Reviewed by Harriet
The noise was the worst. Not the crackling of the flames, not the explosions and the clatter of falling buildings, not the shouting and the endless beating of drums and the groans and cries of the crowd: it was the howling of the fire. It roared its rage. It was the voice of the Great Beast itself.
There are a number of British writers who have excelled at historical crime fiction, but Andrew Taylor has to be somewhere near the top of the list. I first discovered him about ten years ago when I read his celebrated Roth Trilogy (arguably the best of his large output) and a number of his so-called Lydmouth Series, set in the 1940s. In recent years he’s been exploring the more distant reaches of history, with novels set in the 18th and 19th centuries. His most recent work, The Ashes of London, goes even further back, taking place in 1660s London. In fact the novel begins at a particularly memorable era, early September 1666, when the Great Fire of London is raging through the city, destroying everything in its path, including the ancient St Paul’s Cathedral.
Among the crowd watching the destruction of St Paul’s is James Marwood, the son of a disgraced printer who has recently been released from the prison term he was serving for his adherence to the anti-monarchist faction, which was responsible for the execution of Charles I. With the restoration of the Monarchy, in the shape of Charles II, mercy has been shown to all but the worst offenders, but old Marwood is sadly deteriorating in mind and body, and James has much care and trouble looking after him. He’s an honourable man, but works as a clerk and a sort of government informer and overall tries to keep out of trouble in these troubled times. Outside St Paul’s he encounters a ragged and desperate teenager, who he manages to prevent from entering the burning building. Although dressed as a boy, this turns out to be a young woman – James lends her his cloak, but when he tried to take it back, she bites him on the hand and runs away.
Though James doesn’t know it, this is Cat Lovett, herself the daughter of a man still considered to be a traitor. Lovett has disappeared from view after the Restoration, and Cat has been brought up by her great aunt, and now lives with her wealthy uncle and his second wife, an erstwhile mistress of the king. But she has reason to believe that her father is in hiding somewhere in London, and when dramatic events at home force her to run away and go into hiding, she hopes she may be reunited with him.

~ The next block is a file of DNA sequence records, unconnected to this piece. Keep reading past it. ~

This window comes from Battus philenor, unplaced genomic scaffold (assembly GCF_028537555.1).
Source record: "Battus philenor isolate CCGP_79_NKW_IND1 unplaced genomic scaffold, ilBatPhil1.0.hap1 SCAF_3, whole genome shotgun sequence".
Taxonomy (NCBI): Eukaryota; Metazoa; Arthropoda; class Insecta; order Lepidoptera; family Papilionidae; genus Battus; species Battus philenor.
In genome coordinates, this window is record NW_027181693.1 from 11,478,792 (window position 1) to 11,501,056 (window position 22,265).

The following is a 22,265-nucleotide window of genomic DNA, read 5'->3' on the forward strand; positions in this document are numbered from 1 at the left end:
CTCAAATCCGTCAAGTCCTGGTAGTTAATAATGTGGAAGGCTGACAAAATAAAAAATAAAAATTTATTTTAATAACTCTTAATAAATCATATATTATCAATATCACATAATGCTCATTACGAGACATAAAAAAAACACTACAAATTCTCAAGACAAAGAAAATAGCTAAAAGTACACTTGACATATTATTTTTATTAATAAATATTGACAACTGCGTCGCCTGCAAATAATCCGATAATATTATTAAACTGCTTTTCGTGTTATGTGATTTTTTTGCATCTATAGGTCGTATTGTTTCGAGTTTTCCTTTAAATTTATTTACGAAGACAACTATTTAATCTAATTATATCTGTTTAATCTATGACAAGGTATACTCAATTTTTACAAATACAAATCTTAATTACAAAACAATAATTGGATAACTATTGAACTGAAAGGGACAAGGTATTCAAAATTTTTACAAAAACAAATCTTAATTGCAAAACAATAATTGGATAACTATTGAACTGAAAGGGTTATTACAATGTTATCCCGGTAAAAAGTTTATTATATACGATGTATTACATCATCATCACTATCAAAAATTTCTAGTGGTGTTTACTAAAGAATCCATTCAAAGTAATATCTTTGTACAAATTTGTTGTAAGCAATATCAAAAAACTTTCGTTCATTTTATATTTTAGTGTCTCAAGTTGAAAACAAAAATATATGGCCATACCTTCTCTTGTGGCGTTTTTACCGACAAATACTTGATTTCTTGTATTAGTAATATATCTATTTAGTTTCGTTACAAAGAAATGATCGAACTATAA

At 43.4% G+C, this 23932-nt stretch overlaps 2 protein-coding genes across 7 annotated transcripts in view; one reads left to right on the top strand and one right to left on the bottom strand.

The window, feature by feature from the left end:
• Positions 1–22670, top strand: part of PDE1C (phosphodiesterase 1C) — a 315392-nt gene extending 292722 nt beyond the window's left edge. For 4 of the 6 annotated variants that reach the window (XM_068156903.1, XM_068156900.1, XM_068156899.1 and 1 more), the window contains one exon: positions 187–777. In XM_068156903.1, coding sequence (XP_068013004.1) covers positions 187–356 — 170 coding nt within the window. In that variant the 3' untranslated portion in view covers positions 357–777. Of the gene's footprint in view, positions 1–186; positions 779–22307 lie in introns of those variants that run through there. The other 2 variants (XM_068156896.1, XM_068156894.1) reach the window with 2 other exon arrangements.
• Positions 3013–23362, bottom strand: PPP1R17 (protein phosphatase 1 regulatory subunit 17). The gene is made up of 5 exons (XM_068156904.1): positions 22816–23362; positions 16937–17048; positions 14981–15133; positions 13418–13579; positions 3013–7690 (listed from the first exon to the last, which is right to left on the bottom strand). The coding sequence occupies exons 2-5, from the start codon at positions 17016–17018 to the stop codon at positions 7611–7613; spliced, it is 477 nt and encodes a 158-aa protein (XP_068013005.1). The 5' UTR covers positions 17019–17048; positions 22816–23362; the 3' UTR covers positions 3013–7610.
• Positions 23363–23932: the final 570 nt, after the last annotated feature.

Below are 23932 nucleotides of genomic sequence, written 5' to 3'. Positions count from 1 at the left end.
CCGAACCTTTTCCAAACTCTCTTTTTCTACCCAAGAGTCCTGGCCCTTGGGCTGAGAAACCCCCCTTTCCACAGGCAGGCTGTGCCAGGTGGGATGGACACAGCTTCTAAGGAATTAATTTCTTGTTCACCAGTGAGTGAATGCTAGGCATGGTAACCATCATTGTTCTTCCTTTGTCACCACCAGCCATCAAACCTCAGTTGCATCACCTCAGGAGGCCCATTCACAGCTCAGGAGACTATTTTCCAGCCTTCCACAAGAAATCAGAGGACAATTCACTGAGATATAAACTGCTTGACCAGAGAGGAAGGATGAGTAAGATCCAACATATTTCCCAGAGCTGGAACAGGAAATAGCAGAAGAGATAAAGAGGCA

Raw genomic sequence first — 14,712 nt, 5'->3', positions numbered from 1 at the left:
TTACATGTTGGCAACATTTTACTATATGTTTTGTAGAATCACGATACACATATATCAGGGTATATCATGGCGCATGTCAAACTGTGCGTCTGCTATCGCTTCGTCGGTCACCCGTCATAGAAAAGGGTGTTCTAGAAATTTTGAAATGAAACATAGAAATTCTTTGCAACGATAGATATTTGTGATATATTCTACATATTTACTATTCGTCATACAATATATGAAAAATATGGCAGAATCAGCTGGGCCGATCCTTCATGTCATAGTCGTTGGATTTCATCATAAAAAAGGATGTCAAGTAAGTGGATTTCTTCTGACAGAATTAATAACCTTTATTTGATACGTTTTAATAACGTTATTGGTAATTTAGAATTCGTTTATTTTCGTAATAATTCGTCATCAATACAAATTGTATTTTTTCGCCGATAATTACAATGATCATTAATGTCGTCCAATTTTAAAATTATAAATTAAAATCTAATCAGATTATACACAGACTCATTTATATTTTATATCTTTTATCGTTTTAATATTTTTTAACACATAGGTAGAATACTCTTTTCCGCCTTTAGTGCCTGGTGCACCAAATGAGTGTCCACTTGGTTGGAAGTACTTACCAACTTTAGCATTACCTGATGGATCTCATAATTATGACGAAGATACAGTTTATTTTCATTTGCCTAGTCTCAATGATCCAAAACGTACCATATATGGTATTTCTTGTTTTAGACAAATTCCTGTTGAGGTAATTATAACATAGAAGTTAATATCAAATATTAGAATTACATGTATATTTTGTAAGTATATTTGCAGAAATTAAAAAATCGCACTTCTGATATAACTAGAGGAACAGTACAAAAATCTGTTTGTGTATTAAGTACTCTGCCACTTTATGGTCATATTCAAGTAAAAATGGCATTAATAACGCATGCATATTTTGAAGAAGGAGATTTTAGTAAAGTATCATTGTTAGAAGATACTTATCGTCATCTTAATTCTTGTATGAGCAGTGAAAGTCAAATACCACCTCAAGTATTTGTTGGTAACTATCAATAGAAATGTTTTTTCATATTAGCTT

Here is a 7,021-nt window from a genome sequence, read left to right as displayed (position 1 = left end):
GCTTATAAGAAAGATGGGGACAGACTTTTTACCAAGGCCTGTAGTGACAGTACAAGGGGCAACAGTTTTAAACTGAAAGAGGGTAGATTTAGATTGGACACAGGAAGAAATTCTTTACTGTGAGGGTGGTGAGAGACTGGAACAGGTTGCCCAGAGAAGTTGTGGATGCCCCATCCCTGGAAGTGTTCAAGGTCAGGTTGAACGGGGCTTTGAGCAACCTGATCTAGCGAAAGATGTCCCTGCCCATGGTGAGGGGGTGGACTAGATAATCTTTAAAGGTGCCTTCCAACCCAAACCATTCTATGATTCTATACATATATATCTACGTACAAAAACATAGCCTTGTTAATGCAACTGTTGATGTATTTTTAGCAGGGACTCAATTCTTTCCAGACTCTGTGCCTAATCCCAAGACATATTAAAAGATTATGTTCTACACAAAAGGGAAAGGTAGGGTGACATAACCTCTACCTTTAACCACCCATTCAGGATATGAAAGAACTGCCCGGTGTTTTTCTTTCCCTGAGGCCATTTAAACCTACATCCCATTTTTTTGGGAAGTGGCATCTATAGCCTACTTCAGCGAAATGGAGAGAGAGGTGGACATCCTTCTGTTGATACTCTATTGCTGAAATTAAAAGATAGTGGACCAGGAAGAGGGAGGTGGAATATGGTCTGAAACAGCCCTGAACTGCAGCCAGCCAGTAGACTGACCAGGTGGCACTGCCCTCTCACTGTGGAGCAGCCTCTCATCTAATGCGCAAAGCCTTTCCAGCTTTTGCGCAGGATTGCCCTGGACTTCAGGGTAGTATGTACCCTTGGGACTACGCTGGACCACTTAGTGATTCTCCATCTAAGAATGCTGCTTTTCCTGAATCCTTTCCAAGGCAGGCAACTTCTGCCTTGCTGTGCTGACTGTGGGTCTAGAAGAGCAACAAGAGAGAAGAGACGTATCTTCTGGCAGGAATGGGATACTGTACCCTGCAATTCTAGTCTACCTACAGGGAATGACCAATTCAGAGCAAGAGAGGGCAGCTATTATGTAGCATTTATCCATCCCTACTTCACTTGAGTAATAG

The novel swings back and forth between James’s story and Cat’s. Their paths overlap frequently but somehow they never actually meet, or not for most of the novel, though quite soon James is asked by Cat’s stepmother to try to find her, and by his employers to try to track down Cat’s father. So begins a sort of cat and mouse game, in which Cat becomes increasingly desperate and finds herself moving from one unsatisfactory lodging to another, forced to work as a servant, and frequently having to fend off the advances of men, sometimes in shocking and dramatic ways.
This novel is interesting in so many ways. I learned a great deal about the history of this fascinating period, not least about the tensions that resulted from the legacy of the execution of Charles I and of the period under Cromwell, known as the interregnum or Commonwealth. It’s obvious when you think about it that feelings would continue to run very deep among the most radical of the anti-royalist sympathisers, many of whom were forced to go into hiding (as Cat’s father does) or alternatively to appear to change their views and support the new King’s reign. And indeed, as the novel shows, some of the radicals continued their activities undercover, with often violent and shocking results.
Another great strength here is the novel’s perspective on the position of women at the period, especially shown of course through Cat’s story. Her strength of character, undoubtedly a legacy from her father, just about maintains her through a series of incredibly challenging experiences and leads her to actions well beyond the reaches of the law. She’s also interesting in another way – she wants more than anything to be an architect, an ambition sown in her by her great-aunt, who brought her up after her mother’s death and her father’s disappearance. Such a possibility would have been pretty much unthinkable at the period, although the Restoration did see a flowering of women breaking into the arts – acting, writing plays and novels, for example – so perhaps there would have been some hope for Cat to fulfil her ambitions.
So all in all this is a highly readable and enjoyable novel. The research that’s gone into it is impressive, and the story is an exciting one – the climax, which takes place in the ruins of burnt-out St Paul’s, is particularly nail-biting. I’m glad to have rediscovered Andrew Taylor and now intend look out for novels of his I’ve missed in the interim.
Harriet is one of the editors of Shiny New Books and would have quite liked to be a historian.
Andrew Taylor, The Ashes of London (Harper Collins, 2016). 978-0008119089, 496pp., hardback.
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